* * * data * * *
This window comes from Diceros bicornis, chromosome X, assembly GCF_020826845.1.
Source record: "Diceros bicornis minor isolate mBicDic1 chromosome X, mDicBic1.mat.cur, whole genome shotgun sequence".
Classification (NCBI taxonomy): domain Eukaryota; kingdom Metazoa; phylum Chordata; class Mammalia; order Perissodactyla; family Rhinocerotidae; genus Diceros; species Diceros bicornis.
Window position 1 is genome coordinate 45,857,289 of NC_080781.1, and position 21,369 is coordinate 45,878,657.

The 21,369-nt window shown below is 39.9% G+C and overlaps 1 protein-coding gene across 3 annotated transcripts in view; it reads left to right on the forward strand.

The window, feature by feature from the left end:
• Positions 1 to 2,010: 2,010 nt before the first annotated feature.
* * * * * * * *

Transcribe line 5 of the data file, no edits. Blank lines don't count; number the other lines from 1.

The 21,369-nt window shown below is 39.9% G+C and overlaps 1 protein-coding gene across 3 annotated transcripts in view; it reads left to right on the forward strand.